UK businesses still shrug off spam, says survey

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UK businesses still shrug off spam, says survey

According to a survey buy the Department of Trade and Industry, nearly all UK businesses receive spam but only one in 10 companies consider it a serious problem.

The DTI's biennial Information Security Breaches Survey, conducted by a consortium led by PricewaterhouseCoopers (PWC), found that while the UK has already adopted the EU spam law, it found that only one in five companies have bothered with filtering products, and a third of businesses do not consider spam an issue.

The number of companies using e-mail as an "important business communications channel" rose from 80% two years ago to 93%.

Small businesses, in particular, are not keen to spend money on filtering software. Less than half (44%) of large UK businesses have spam filters in place, the overall figure is 20%.

However, 55% of the companies polled said that the amount of spam they receive is increasing, and it may become a problem in future, PWC said.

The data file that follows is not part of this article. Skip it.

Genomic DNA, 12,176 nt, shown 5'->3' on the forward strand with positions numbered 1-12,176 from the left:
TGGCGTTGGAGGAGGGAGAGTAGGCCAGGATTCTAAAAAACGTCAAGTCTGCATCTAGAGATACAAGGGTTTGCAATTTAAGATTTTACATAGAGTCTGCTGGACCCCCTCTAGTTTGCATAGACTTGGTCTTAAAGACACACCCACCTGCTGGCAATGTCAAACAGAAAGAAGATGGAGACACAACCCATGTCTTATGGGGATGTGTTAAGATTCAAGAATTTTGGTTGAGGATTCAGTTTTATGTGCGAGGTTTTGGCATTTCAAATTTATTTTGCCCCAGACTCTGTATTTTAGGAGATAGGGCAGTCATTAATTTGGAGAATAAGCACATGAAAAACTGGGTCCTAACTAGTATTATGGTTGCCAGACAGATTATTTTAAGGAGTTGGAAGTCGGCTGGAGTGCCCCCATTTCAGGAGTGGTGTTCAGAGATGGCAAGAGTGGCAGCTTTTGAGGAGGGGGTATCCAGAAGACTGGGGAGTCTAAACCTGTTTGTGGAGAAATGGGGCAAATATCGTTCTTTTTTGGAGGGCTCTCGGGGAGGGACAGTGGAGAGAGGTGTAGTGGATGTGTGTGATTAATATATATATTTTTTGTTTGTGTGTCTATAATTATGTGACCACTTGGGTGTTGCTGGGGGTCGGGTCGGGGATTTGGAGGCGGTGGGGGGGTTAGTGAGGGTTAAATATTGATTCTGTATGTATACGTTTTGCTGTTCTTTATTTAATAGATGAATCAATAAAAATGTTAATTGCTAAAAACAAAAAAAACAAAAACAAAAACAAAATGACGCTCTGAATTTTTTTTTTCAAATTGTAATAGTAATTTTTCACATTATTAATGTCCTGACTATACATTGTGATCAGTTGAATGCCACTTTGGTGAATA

Kit Constable, infrastructure manager for Numerica Business Services Group, said that while Numerica does get a lot of spam, "we find it's not a problem. [Microsoft] Outlook 2003's built-in spam filter copes with it".

Numerica's IT department did not want to set filter levels, preferring for users to decide what to read and what to delete, he said.

While the company had looked at various spam filters, including one offered by Numerica's virus protection supplier MessageLabs, Constable said, "Outlook's filter is just so good we don't need it."

While UK businesses do not seem too perturbed by spam, international efforts to combat it have increased.

In February, the Organisation for Economic Co-operation and Development held a conference in Brussels on spam, and urged governments around the world to step up antispam efforts, claiming spam accounts for over half of all e-mails.

Major internet companies are also getting tough on spam. Earlier this month, America Online, EarthLink, Microsoft and Yahoo joined forces to sue 220 alleged spammers under the US CAN-SPAM (Controlling the Assault of Non-Solicited Pornography and Marketing) law which came into effect in January.

Gillian Law writes for IDG News Service


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